ASU football fans should be ripped for their apparent disinterest? Here we go again, huh? Well, three things about that:1. The criticism is short-sighted, tired and often comes from media members who rarely spend their own money to attend games in person. 2. It's not really accurate, statistics show. 3. "Bandwagon" is more of a compliment, I believe. Sports fans don't want - or need - advice on how to spend their money. As for our humble sports town, often described as bandwagon in nature? Good for us.
The time had come, and it looks like Suns General Manager Ryan McDonough finally made the Eric Bledsoe deal, and now the much-discussed "Timeline" under which the Suns are operating has been extended again. By gaining more assets and peddling the team's starting point guard, the Suns now turn toward additional trade options and an even longer-term view of their competitive future.
The list of coaching candidates to fill the Suns’ vacancy should include some prominent names. Today’s NBA certainly allows for a variety of coaching candidates. Nothing should be off the table when trying to identify the coach to move this franchise forward. It’s worth talking about Steve Nash and Dan Majerle, for marketing purposes. It’s worth trying to nail a basketball-smart choice, too. Assistant coaches Adrian Griffin (Thunder) and Ime Udoka (Spurs) are worthy targets.
Muck Rack makes it simple to find people, tweets, or articles that mention any name, keyword, company, hashtag etc. We've compiled this guide to help you make the most of your search.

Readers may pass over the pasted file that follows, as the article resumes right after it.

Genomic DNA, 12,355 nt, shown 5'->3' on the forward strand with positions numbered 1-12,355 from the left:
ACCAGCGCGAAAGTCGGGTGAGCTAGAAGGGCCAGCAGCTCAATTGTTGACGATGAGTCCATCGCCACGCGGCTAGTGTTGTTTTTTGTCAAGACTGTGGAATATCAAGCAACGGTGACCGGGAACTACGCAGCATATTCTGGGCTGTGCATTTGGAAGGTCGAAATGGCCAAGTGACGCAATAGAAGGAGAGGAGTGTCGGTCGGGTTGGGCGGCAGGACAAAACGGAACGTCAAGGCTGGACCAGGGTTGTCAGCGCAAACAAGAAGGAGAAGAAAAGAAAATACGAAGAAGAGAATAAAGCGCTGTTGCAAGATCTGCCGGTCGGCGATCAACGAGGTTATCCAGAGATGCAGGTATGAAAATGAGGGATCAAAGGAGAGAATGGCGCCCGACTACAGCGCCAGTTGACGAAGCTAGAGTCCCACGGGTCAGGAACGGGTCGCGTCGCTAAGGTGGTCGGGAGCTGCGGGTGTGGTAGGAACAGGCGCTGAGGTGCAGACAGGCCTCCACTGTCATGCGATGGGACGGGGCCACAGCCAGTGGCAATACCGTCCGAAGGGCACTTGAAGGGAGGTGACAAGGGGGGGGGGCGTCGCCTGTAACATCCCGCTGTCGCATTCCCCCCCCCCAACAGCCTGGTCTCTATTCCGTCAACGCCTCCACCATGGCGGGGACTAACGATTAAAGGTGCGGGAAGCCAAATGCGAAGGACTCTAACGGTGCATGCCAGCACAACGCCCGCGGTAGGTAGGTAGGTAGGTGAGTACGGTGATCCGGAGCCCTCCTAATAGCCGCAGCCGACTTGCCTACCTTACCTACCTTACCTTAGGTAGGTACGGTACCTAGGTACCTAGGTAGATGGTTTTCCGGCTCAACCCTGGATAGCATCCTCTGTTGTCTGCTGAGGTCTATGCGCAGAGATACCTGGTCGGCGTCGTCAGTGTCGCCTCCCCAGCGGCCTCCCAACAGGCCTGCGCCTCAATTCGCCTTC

Selecting a term
Start searching tweets, articles from media outlets, articles mentioned in tweets, journalists'
names, titles and bios with some suggested searches:
Companies or Topics (e.g. iPhone, Microsoft)
Phrases (e.g. "cloud computing") — use quotes to keep the terms together
Twitter handles (e.g. @username) — returns those who have mentioned or replied to
Names (e.g. "David Pogue")
Hashtags (e.g. #sxsw, #london2012)
Bio details (e.g. vegan, Olympics, father)
Muck Rack's Advanced Search allows for many boolean operators.
Find results that mention multiple specified terms, use AND or
+. For example, ensure each result contains both Elon Musk and Mark Zuckerberg by
searching Musk AND Zuckerberg or Musk + Zuckerberg.
Use the operators OR or , to broaden your search when you'd like either of
multiple terms to appear in results. (This is the default behavior of our search when no operators
are used). For example, results will contain either cake or cookie by searching cake OR cookie or cake,cookie
Use NOT or - to subtract results from your search. For
example, searching Disney will yield results about the Walt Disney Company as well as Walt Disney
World Resort. To exclude mentions of Disney World, search for Disney -World or Disney
When using one of these operators with a phrase, enclose it in quotation marks. For example, you can
find results about smartphones excluding Apple's iPhone 4S by searching smartphone -"iPhone
Exact case matching or punctuation
If you're searching for a brand name or keyword that relies on specific punctuation marks or capitalization, you can
find results that match your exact query by adding matchcase: before the keyword you're searching for, like matchcase:E*TRADE .
Use parentheses to separate multiple
boolean phrases. For example, to find journalists talking about having fun in Disney World or
Disneyland, search for ("disney world" OR disneyland) AND fun.
An asterisk can be used to search for any variation of a root word truncated by the asterisk. For example, searching for admin* will return results for administrator, administration, administer, administered, etc.
A near operator is an AND operator where you can control the distance between the words. You can vary the distance the near operation uses by adding a forward slash and number (between 0-99) such as strawberries NEAR/10 "whipped cream", which means the strawberries must exist within 10 words of "whipped cream".